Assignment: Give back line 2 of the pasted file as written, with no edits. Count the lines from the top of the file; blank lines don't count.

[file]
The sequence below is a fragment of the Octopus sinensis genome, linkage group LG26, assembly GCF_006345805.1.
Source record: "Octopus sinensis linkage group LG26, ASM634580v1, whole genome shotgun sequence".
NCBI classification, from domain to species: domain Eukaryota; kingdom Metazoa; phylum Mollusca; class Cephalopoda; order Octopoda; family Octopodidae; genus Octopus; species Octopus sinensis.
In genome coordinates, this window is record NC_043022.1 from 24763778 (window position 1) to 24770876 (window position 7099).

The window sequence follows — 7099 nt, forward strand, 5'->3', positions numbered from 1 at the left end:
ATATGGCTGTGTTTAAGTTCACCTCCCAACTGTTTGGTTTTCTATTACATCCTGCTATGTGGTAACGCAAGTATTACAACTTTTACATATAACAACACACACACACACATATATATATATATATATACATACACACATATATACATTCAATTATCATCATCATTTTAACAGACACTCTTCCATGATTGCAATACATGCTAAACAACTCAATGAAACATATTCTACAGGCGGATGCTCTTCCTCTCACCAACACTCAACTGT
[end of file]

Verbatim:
Source record: "Octopus sinensis linkage group LG26, ASM634580v1, whole genome shotgun sequence".